Corporate-bond brokers may face a squeeze on profits as regulators start publishing prices for almost $1 trillion of privately sold debt, if the past is any guide.
The Financial Industry Regulatory Authority, seeking to “foster more competitive pricing,” plans to start disseminating trading levels for securities issued under a rule known as 144a on its 11-year-old Trace system within the next year. That means the notes, sold only to institutional investors, will face the same price transparency as publicly registered corporate bonds for which buyers demand half a percentage point less in yield spreads. Brokers typically are paid larger fees from higher-yielding debt.
Firms from Knight Capital Group Inc. to Gleacher & Co. and Pierpont Securities LLC sold or shuttered credit units this year as corporate-bond trading volumes fell to the lowest proportion of the market on record and smaller price swings shrink potential profit margins. In the 90 days after Trace started disseminating prices of junk bonds, trading in the securities dropped 41 percent, according to Massachusetts Institute of Technology and Harvard University researchers.
“You get a certain amount of insecurity because of how opaque this market has been,” Ari Gabinet, OppenheimerFunds Inc.’s general counsel in New York, said in a telephone interview. “Without active market information, you don’t have a good way of assessing your execution.”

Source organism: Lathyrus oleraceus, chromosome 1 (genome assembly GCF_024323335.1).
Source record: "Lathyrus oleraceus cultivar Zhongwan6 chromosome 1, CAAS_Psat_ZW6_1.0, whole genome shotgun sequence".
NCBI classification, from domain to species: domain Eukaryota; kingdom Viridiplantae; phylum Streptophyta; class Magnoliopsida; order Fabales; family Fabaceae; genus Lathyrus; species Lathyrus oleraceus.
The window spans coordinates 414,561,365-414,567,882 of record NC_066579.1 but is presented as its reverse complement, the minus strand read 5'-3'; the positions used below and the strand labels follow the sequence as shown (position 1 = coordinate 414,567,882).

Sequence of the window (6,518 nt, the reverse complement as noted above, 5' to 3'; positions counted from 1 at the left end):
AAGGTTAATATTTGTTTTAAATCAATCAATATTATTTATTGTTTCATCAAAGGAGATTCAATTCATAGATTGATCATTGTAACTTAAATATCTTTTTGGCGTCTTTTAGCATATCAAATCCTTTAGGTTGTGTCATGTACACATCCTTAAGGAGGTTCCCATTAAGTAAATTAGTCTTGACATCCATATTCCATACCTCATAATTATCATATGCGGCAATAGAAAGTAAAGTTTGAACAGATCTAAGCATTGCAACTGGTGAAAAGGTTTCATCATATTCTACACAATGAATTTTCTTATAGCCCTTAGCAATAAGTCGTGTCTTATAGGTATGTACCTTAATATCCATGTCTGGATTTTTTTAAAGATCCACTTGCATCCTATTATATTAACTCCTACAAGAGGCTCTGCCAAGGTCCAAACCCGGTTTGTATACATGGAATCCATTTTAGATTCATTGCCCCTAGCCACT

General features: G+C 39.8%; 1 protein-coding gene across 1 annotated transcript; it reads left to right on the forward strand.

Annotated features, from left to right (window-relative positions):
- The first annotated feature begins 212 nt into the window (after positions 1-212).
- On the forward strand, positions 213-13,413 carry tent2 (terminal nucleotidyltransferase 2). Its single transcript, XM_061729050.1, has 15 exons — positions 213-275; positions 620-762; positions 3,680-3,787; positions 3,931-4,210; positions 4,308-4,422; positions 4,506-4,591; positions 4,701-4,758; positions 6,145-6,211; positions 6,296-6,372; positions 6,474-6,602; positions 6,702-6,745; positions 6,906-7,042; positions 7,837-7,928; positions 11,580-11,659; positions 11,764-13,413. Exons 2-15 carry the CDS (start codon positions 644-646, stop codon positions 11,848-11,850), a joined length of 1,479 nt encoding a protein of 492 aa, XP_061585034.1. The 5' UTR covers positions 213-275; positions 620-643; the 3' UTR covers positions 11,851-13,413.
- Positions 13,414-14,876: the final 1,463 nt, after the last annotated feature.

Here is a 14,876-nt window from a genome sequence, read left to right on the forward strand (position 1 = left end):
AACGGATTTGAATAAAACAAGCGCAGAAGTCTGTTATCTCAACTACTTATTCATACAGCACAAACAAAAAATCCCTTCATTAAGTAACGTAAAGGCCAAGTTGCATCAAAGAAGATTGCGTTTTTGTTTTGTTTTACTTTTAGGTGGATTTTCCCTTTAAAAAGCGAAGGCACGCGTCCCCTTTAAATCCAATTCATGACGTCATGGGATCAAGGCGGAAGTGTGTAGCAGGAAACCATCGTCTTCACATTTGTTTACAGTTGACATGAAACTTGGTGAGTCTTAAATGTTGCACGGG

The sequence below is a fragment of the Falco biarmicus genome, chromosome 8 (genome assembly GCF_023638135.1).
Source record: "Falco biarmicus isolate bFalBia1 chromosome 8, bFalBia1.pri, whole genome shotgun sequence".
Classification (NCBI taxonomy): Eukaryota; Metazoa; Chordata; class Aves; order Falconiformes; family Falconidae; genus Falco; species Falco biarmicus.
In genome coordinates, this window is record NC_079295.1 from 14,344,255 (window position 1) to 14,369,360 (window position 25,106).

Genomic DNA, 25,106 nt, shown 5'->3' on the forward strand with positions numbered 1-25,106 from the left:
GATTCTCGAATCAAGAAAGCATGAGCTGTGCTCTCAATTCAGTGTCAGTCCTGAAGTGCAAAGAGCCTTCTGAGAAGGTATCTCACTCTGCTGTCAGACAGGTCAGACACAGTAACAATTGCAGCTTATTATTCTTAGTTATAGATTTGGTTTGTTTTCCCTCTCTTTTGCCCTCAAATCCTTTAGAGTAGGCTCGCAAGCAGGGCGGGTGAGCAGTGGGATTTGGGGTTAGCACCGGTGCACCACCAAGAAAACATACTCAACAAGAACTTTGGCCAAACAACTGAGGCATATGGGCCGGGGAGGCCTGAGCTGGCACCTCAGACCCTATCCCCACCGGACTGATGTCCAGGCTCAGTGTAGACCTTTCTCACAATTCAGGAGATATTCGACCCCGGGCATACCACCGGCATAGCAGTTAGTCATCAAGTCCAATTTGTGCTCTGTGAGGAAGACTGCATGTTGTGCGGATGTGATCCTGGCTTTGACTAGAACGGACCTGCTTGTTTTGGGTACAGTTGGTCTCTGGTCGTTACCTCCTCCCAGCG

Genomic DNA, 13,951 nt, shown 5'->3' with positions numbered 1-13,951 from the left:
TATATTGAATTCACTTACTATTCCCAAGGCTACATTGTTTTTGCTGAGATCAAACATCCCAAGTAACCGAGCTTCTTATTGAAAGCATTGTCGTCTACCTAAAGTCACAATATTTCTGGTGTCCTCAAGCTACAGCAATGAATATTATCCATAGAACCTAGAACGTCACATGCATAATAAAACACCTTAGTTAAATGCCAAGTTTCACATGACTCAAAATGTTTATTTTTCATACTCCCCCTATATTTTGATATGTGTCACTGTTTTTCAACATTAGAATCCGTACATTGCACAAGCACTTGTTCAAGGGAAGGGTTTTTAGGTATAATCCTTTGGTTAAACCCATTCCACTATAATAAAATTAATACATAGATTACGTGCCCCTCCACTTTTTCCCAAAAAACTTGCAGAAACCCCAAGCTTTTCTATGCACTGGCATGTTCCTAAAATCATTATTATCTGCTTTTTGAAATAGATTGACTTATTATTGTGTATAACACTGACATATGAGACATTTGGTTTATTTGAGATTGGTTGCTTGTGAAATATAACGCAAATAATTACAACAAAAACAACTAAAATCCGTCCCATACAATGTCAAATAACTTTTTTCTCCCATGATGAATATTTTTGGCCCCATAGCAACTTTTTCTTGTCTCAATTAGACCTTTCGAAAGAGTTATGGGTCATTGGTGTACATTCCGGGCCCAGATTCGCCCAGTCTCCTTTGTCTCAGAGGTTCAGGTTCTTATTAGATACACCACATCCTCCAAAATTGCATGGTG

Sprint Corp. and Tenet Healthcare Corp. are among companies that have issued bonds under the 144a rule this year, according to data compiled by Bloomberg. The securities have grown to account for 33 percent of dollar-denominated junk-bond trading, the greatest percentage on record and up from about 25 percent a year ago, Barclays Plc data show.
There are as much as $300 billion of speculative-grade notes in the U.S. filed under the rule, and about $670 billion of dollar-denominated investment-grade corporate bonds, according to Barclays.
Investors are demanding an average of 54 basis points, or 0.54 percentage point, more yield to own speculative-grade 144a bonds, which require less financial disclosure than publicly registered securities, Barclays data show.
By selling bonds under Securities Act Rule 144a, corporate borrowers can avoid filing financial disclosures as long as they sell the notes only to qualified institutional buyers, saving them money otherwise spent on regulatory compliance. That often leads to higher yields to compensate investors for the reduced transparency and liquidity that can make it tougher to sell the bonds.